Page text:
Gardaí are to introduce new text messaging schemes in Drogheda by the end of the year to enable people to send police reports of criminality and antisocial behaviour and allow garda units to issue alerts to the public.
It is one of a series of promised measures in a Government implementation plan on foot of a special report into the needs of Drogheda, published last March.
The report, Drogheda: Building a Bridge to a Better Future, was ordered by the Department of Justice after the murder and dismemberment of 17-year-old Keane Mulready-Woods in January 2020.
Written by former director of the Probation Service, Vivian Geiran, the report details the trauma of the murder on young people, the devastating impact of the drugs trade, gang violence, and drug-related intimidation, and wider economic and mental health neglect in the area.
Justice Minister Heather Humphreys published the Drogheda Implementation Plan in the town today. It outlines responses on 70 recommendations in the report.
One of the recommendations was a ‘See It, Say It’ scheme where locals could report issues, especially antisocial behaviour.
The 34-page implementation plan says there has been a “significant increase” in requests across the country for such systems, with text monitoring, text alerts, and apps being recommended.
The plan says Garda ICT [the force's information and communications systems section] and community policing have been working with their mobile provider, Eir, to develop two services — one, a text messaging service for people to contact gardaí and, second, a community alert system to allow community police to send out messages to the public.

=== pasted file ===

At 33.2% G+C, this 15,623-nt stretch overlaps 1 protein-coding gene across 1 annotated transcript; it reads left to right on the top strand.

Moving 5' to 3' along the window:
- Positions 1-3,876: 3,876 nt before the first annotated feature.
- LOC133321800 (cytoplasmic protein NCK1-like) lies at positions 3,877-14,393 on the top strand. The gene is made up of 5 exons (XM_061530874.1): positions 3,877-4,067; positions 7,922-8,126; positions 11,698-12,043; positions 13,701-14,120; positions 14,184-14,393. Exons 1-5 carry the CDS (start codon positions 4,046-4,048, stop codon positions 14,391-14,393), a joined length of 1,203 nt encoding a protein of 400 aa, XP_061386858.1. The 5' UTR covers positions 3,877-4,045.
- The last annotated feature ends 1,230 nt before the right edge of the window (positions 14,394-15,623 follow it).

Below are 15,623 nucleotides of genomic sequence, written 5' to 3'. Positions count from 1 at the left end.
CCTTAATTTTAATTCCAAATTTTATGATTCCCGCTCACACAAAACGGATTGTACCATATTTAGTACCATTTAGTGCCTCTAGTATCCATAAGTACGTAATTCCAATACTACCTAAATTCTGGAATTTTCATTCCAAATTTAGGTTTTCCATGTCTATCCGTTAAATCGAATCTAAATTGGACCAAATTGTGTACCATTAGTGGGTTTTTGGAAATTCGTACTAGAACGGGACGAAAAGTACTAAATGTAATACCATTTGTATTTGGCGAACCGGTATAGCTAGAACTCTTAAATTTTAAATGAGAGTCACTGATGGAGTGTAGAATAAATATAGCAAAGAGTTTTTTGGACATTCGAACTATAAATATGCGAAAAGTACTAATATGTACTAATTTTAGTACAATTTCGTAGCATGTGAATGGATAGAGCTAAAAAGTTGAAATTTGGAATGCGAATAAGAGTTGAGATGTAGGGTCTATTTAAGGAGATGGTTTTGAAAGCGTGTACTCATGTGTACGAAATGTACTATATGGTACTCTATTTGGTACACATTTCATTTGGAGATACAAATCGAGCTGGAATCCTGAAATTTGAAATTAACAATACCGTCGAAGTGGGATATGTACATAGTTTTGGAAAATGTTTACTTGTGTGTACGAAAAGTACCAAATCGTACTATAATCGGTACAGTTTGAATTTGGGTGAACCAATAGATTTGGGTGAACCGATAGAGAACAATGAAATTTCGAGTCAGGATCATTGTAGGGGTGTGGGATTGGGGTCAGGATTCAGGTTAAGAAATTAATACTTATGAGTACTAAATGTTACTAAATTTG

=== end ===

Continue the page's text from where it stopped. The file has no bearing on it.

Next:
The plan says gardaí will initially pilot the two schemes in the third quarter of this year and will roll out a new scheme similar to 'See it. Say it' as well as community alerts system in the Drogheda area in Q4 2021.
The Geiran report describes “as a matter of urgency” the implementation of an “intensive wraparound service” for vulnerable children and young people (and their families) involved in organised crime groups which would enable their “disengagement” from such crime networks.
The report also highlighted the resourcing of the two Garda youth diversion projects, Cable and Boyne.
The plan does not set out any specific "wraparound" measures, but does refer to the garda youth diversion projects and local juvenile liaison officers.
It refers to garda engagement with the Cable and Boyne projects “regarding any additional needs”, to be done by Q3 2021.
On calls in the report for garda efforts to target gang bosses and lieutenants, the implementation plan said that Drogheda Drugs Unit — comprising one sergeant and six gardaí — made 54 detections of drug supply for the year up to the end of May.
“This is on a par, if not above, the busiest districts in the country,” it said, adding it was part of Operation Stratus, which is targeting the two feuding gangs in the town and beyond.
On recommendations of a strengthening of community policing, the plan says the Drogheda Community Policing Unit comprises one sergeant and nine gardaí, and that they are backed up by a District Community Action Team of one sergeant and five gardaí.
• The full report is available as a PDF on this page of the justice.ie website.